Last but not Least: Management Commitment

“Leaders must demonstrate quality excellence by their own actions”. ….”

New year’s resolutions vs. new year’s goals

December 26, 2011

By    Article

So what is it going to be this year? Same old resolutions to:

 Lose Weight, Pay off Debts. Save More Money, Provide Better Income for Family, Spend More Quality Time with Family

Or maybe some business-related resolutions for the new year:

Cut Expenses, Increase Sales, Improve Product Quality, Build Partnerships with Suppliers, Reduce Short-term and Long-term Debt

Well, they really aren’t all that different, are they? We all vow each year to try harder to do the things we know we should do – get in better shape, physically, financially, emotionally. …

First, the easy part – Decide what you want to achieve; what you want to make happen; what most needs to be done. Then, the hard part – Set your GOALS.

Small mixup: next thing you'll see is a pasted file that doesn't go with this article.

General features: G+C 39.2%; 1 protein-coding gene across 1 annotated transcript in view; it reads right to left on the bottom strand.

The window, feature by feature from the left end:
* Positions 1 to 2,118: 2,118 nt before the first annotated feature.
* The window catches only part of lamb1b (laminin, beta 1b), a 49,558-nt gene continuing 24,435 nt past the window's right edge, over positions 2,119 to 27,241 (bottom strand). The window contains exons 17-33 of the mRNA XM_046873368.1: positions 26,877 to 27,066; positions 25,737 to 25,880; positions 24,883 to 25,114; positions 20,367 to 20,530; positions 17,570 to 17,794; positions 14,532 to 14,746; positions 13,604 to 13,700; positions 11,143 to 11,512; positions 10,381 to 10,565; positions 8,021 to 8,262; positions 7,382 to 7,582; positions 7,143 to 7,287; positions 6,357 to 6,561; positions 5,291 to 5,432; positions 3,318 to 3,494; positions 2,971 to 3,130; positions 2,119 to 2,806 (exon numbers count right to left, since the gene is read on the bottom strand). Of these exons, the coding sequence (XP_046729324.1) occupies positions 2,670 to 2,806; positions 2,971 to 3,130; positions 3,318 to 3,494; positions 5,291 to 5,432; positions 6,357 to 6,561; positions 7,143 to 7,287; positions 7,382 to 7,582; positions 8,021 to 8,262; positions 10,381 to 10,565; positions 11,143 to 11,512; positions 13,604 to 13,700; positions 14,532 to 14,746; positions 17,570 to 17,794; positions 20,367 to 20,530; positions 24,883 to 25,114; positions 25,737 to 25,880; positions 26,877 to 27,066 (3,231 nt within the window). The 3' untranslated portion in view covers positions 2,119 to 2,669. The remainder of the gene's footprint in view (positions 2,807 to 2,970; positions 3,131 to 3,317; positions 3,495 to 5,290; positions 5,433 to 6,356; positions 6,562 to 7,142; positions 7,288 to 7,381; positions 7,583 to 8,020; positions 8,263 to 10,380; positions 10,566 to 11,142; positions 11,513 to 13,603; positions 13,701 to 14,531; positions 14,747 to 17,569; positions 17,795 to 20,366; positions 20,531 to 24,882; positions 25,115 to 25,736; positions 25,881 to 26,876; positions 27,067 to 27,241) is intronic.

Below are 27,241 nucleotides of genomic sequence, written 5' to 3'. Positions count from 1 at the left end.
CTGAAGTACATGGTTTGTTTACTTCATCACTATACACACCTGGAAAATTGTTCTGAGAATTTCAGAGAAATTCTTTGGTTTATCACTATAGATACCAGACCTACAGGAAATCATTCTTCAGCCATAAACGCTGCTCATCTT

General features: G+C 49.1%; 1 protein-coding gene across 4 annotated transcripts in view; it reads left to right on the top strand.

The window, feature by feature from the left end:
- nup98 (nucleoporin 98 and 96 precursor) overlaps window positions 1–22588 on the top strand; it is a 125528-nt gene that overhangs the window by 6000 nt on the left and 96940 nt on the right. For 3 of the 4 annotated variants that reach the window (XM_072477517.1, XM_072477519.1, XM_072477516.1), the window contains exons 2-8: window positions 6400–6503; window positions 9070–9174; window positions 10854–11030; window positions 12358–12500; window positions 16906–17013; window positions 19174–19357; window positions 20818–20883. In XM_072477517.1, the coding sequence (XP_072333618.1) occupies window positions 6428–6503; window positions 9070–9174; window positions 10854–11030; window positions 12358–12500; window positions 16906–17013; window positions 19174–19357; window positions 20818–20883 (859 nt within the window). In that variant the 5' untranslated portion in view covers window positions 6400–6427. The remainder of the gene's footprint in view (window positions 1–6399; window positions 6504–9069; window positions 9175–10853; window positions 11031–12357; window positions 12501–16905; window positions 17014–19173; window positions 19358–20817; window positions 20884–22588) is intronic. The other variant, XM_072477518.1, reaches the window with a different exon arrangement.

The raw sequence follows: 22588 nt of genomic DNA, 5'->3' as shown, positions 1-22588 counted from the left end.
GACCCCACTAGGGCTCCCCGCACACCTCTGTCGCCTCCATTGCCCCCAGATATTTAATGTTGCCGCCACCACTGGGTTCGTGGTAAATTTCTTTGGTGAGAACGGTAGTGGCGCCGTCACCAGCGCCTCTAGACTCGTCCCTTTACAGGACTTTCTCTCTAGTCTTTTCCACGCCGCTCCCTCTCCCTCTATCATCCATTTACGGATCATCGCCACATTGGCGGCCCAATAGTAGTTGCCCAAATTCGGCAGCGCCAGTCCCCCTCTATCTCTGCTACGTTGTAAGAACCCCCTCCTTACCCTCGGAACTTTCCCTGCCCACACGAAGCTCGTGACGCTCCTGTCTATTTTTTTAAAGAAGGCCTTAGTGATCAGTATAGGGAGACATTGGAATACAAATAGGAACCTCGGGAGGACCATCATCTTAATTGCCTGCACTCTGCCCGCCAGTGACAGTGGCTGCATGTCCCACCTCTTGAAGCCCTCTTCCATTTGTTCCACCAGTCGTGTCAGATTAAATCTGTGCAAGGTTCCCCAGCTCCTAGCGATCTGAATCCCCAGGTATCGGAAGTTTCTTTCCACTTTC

Set Specific Goals

Setting goals is important. That is how you convert good, but ephemeral, IDEAS (cut expenses, increase sales) into specific, measurable TARGETS (reduce G&A expenses by 5% before the stockholder meeting in May; increase sales of the retail brands by at least $60,000 per quarter). …

Set Measurable Goals

In setting your goals, it is important to be as specific as you can. Nobody knows your business like you do. Nobody knows what your people are capable of as well as you do. And only you know what is really important to you. So you have to be the one to set the goals and communicate them to everyone else.The more specific and more measurable your goals, the easier it will be to tell when you reach them. …


Don’t wait for this time next year to sit back and look at this list and see how you did. Post your goals where you, and everyone else, can see them. Measure how you are doing against your goals, and adjust as necessary. Do this at all the measurement points you built into the plan (monthly, quarterly, whatever intervals you selected).”